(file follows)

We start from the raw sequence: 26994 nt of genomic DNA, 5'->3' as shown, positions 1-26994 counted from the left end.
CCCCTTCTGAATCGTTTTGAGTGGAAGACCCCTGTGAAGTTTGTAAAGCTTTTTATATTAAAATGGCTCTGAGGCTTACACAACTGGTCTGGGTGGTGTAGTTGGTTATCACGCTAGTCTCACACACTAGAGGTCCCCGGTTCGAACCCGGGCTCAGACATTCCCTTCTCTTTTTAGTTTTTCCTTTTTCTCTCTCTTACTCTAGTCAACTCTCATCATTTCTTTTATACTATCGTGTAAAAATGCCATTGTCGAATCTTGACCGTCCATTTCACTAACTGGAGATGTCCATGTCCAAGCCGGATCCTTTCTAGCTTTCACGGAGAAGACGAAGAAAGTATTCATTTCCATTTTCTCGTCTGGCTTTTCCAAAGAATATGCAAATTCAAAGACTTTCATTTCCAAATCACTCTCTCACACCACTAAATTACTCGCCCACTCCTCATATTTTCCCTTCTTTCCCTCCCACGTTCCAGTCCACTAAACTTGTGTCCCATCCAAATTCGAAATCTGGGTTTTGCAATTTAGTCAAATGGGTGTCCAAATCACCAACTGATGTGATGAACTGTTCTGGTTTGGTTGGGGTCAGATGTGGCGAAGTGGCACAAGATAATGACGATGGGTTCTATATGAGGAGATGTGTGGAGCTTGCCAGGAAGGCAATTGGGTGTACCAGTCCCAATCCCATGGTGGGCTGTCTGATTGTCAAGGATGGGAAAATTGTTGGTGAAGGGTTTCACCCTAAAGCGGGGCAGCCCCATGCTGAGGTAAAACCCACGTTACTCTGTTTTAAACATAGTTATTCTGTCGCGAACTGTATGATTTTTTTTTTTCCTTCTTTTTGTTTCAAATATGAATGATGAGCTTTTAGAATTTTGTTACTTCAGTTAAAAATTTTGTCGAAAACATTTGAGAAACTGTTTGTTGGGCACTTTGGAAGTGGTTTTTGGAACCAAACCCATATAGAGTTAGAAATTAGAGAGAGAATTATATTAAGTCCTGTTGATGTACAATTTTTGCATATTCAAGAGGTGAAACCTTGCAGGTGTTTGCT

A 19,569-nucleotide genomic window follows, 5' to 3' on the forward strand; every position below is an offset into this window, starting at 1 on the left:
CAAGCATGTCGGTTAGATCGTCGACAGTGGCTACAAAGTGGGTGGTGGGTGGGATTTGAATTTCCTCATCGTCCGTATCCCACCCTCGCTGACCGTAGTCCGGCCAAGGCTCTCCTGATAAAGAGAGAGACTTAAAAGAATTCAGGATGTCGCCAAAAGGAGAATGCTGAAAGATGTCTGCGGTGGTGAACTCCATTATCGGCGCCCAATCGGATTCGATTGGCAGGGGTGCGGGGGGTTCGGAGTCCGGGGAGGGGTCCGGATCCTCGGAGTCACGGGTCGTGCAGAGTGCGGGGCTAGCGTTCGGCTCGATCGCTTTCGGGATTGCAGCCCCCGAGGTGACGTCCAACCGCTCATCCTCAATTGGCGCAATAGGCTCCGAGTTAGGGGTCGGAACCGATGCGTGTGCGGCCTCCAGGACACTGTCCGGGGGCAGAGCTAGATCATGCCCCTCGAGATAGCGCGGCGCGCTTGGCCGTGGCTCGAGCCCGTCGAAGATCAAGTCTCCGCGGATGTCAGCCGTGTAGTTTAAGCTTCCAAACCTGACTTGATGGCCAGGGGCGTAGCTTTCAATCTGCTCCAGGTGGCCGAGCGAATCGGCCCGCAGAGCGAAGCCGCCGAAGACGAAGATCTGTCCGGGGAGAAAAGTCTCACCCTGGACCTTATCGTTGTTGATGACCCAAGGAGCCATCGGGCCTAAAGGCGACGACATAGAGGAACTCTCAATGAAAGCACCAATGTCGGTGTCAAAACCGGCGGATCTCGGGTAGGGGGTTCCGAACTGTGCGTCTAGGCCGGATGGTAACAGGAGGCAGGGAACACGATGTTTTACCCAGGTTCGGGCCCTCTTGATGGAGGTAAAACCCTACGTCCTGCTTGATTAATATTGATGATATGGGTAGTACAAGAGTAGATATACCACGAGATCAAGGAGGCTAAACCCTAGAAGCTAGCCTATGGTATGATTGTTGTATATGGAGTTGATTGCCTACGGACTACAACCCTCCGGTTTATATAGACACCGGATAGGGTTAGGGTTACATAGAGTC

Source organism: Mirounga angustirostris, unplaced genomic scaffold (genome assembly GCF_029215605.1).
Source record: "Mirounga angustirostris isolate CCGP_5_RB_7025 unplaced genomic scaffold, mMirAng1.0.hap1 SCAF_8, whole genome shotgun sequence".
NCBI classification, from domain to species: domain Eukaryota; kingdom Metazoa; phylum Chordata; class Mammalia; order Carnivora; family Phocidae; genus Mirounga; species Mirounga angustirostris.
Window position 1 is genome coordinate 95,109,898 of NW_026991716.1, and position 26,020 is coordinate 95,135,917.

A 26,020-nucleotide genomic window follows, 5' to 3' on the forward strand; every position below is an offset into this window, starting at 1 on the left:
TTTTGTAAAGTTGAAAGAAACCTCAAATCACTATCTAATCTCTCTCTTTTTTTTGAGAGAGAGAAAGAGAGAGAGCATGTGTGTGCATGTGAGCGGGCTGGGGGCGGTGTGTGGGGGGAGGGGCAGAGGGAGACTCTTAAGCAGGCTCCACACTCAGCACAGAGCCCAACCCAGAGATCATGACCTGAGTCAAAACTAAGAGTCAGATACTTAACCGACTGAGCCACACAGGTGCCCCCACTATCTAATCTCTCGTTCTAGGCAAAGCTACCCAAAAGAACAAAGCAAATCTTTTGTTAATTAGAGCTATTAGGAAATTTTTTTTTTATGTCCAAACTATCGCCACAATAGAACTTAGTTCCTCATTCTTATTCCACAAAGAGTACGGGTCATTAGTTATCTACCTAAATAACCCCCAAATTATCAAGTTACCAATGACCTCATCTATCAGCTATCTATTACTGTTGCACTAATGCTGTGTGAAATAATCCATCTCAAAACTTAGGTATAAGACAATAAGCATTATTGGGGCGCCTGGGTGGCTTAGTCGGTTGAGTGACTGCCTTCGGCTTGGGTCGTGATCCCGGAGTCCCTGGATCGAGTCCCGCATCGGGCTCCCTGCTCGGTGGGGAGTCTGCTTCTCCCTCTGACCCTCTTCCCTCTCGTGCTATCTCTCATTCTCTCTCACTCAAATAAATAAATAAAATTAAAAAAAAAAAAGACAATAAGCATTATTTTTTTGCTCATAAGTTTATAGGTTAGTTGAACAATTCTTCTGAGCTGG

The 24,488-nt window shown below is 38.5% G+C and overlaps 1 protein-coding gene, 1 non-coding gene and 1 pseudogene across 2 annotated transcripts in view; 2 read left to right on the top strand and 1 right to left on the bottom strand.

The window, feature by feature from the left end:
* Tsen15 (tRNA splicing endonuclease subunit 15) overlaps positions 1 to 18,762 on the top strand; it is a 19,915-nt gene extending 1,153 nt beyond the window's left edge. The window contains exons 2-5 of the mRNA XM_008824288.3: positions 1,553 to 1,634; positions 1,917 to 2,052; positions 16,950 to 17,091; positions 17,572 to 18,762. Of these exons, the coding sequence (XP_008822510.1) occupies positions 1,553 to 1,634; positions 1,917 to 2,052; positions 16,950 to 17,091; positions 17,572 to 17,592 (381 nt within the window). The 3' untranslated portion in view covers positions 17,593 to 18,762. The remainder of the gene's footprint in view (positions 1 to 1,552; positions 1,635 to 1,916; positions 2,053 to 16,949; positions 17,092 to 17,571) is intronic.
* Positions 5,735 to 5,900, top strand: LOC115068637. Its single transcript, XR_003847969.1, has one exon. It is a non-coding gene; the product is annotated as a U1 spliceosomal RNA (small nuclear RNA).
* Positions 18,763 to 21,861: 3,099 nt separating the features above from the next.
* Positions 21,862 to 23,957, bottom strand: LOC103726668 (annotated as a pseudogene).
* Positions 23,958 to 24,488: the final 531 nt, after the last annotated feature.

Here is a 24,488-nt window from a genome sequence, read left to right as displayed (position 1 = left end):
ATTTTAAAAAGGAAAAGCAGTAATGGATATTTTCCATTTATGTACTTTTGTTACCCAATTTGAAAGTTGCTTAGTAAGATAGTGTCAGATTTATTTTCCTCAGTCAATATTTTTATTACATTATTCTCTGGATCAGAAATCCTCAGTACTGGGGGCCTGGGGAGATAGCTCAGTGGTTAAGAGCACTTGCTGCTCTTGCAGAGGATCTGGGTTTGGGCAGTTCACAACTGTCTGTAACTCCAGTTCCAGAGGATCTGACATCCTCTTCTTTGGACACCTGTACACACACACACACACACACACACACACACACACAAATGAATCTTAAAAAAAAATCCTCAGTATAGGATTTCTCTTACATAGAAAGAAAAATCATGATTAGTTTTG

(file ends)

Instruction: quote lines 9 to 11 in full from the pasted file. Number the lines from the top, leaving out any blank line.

A 26,020-nucleotide genomic window follows, 5' to 3' on the forward strand; every position below is an offset into this window, starting at 1 on the left:
TTTTGTAAAGTTGAAAGAAACCTCAAATCACTATCTAATCTCTCTCTTTTTTTTGAGAGAGAGAAAGAGAGAGAGCATGTGTGTGCATGTGAGCGGGCTGGGGGCGGTGTGTGGGGGGAGGGGCAGAGGGAGACTCTTAAGCAGGCTCCACACTCAGCACAGAGCCCAACCCAGAGATCATGACCTGAGTCAAAACTAAGAGTCAGATACTTAACCGACTGAGCCACACAGGTGCCCCCACTATCTAATCTCTCGTTCTAGGCAAAGCTACCCAAAAGAACAAAGCAAATCTTTTGTTAATTAGAGCTATTAGGAAATTTTTTTTTTATGTCCAAACTATCGCCACAATAGAACTTAGTTCCTCATTCTTATTCCACAAAGAGTACGGGTCATTAGTTATCTACCTAAATAACCCCCAAATTATCAAGTTACCAATGACCTCATCTATCAGCTATCTATTACTGTTGCACTAATGCTGTGTGAAATAATCCATCTCAAAACTTAGGTATAAGACAATAAGCATTATTGGGGCGCCTGGGTGGCTTAGTCGGTTGAGTGACTGCCTTCGGCTTGGGTCGTGATCCCGGAGTCCCTGGATCGAGTCCCGCATCGGGCTCCCTGCTCGGTGGGGAGTCTGCTTCTCCCTCTGACCCTCTTCCCTCTCGTGCTATCTCTCATTCTCTCTCACTCAAATAAATAAATAAAATTAAAAAAAAAAAAGACAATAAGCATTATTTTTTTGCTCATAAGTTTATAGGTTAGTTGAACAATTCTTCTGAGCTGG

The 24,488-nt window shown below is 38.5% G+C and overlaps 1 protein-coding gene, 1 non-coding gene and 1 pseudogene across 2 annotated transcripts in view; 2 read left to right on the top strand and 1 right to left on the bottom strand.